Tips from the Paddler

Tip 5. The Vacuum Sealer

Some gear is meant to get soggy. Some is not. I like to keep each in its own realm. For gear that is not meant to get wet or simply just creates added weight (or mold) when it does get wet, being able to keep it dry and in a state that’s ready to go when you need it, nothing beats a common household appliance for creating that dry nirvana.

The Vacuum Food Sealer. The ubiquitous “Seal-a-meal” is one of the greatest tools around for helping paddlers keep stuff dry that needs to be dry. While I swear by the value of great kayaking drybags and storage floats like those made by Watershed and others, there are times when it’s nice to have an extra layer of protection or to be able to protect items individually, sans an extra container. Ideas like these can be made much cheaper on a per-use basis by chipping in among your friends on a sealer and bags and having an occasional sealing get-together. If you want to seal some stuff, feel free to hit me up.

Some examples of the gear or supplies I give the Seal-a-meal treatment include:

Folding saw- I don’t have to use it often but it will rust like crazy if it gets/stays wet. The seal a meal keeps it protected until needed

Dry clothing layers- I’ve dedicated a couple of Capilene® shirts just for dry storage in the kayak for winter paddling. Separately, I have a pouch with a balaclava and a pair of liner gloves for that emergency when I’m caught on shore and out of the boat in the winter.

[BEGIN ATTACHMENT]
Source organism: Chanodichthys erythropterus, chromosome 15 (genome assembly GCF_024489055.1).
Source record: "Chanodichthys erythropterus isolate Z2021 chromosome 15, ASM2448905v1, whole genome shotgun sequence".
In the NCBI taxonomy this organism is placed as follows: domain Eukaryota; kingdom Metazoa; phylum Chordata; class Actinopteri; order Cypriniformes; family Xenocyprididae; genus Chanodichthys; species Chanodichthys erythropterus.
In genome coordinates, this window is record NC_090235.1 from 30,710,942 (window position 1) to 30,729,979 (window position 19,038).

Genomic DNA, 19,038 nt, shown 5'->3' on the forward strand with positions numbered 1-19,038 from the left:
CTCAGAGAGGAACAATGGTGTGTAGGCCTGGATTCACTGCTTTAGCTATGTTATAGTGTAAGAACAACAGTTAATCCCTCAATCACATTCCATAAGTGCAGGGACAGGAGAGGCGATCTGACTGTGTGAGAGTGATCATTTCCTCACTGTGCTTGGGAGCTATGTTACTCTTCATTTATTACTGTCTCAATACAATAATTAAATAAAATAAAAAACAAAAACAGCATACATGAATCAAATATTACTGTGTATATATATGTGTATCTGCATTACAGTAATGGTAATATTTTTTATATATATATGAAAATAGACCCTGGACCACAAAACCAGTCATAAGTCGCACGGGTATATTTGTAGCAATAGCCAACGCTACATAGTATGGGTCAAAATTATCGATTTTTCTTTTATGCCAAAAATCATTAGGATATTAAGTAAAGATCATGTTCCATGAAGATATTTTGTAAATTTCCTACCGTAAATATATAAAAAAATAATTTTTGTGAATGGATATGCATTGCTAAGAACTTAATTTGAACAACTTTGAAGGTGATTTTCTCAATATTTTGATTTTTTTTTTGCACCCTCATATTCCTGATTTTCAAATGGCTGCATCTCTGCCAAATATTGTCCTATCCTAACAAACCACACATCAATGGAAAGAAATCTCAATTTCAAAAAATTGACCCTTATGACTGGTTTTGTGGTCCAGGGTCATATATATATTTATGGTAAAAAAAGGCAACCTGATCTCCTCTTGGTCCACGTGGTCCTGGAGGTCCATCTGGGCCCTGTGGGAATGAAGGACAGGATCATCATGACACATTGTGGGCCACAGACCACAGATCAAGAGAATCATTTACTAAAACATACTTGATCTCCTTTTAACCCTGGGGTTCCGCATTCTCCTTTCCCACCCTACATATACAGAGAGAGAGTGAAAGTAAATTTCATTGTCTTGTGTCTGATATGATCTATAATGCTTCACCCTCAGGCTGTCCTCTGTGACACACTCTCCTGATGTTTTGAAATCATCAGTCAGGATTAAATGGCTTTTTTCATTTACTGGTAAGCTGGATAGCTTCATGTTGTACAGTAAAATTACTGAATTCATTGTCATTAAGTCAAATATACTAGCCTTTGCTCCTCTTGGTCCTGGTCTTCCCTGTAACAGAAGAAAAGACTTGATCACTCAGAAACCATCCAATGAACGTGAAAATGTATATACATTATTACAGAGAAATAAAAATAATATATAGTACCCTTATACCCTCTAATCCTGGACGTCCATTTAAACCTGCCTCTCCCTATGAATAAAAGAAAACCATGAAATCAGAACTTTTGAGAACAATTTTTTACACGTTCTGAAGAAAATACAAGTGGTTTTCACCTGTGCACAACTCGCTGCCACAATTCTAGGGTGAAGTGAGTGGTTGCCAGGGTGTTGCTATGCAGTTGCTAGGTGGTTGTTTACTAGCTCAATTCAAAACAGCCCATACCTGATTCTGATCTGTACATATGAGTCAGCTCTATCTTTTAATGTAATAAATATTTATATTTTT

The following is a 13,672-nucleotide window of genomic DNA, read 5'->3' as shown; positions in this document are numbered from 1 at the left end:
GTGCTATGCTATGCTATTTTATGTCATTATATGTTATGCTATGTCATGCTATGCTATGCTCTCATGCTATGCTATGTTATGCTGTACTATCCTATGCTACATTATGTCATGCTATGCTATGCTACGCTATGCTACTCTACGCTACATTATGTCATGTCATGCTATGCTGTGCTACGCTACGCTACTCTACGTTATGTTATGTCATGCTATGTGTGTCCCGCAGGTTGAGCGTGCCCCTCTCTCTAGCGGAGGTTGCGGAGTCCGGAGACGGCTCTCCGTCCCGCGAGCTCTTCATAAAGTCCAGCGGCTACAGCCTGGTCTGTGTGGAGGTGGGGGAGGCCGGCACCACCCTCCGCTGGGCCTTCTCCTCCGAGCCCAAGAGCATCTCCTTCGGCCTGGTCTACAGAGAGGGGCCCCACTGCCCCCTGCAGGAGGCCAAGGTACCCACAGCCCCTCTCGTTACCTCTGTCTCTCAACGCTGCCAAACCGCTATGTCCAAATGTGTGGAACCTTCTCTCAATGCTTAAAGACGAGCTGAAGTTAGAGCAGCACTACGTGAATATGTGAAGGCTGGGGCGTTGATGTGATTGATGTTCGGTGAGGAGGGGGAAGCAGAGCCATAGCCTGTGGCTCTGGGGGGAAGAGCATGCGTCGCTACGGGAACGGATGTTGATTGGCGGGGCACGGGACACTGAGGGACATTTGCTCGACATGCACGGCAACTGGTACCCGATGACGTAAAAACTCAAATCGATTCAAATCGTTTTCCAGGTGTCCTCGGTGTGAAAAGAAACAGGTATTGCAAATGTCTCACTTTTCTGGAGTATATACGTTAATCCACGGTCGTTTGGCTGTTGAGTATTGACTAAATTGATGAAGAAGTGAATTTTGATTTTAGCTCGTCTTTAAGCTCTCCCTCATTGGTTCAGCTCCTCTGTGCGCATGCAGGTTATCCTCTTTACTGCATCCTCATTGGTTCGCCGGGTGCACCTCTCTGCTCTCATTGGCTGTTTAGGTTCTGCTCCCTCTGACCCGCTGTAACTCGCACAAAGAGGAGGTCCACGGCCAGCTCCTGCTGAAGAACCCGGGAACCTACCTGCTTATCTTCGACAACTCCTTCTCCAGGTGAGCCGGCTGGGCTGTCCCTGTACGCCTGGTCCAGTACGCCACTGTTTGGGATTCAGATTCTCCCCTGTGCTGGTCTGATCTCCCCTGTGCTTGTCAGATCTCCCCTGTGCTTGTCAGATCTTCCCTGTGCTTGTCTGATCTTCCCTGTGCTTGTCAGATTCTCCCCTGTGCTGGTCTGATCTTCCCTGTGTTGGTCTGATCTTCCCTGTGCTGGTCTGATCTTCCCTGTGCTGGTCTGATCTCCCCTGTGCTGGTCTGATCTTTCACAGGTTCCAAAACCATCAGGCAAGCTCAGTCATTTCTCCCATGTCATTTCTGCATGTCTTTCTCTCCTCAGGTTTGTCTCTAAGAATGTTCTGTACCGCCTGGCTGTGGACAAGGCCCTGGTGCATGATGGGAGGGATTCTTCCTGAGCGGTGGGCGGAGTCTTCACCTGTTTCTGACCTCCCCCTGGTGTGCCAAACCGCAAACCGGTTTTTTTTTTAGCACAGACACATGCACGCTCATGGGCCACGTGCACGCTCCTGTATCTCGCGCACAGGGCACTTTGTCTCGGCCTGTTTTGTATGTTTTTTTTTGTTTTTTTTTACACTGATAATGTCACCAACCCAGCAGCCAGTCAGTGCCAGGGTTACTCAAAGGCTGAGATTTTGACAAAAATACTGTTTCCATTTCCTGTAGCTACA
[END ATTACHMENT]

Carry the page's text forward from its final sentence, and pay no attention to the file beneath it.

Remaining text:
Fire-starting kit- emergency lighter and tinder

First aid supplies- See my separate tip on the single-use “ouch pouch”, combining supplies for on-water first aid of minor cuts and scrapes.

Spare flares- for those paddling coastal waters and trying to keep signal flares dry.

Boat repair kits- A kit of duct tape, JB Weld, etc. for emergency repair of damaged hulls.

Emergency shelter- I packaged a large rectangle of Tyvek® house wrap as emergency shelter. This would get nasty moldy in the stern of a kayak unless you dried it consistently. In its pouch, it can wait forever for use (and I’ve used it to keep a group dry and warm(er)). It weighs nothing to carry.

Rescue webbing- I used to constantly have to pull out my rescue webbing to dry it alongside my throwrope after every paddling day. Rolling my webbing up and sealing it in a pouch keeps it dry (and therefore much lighter!) without needing constant attention.

Be creative!

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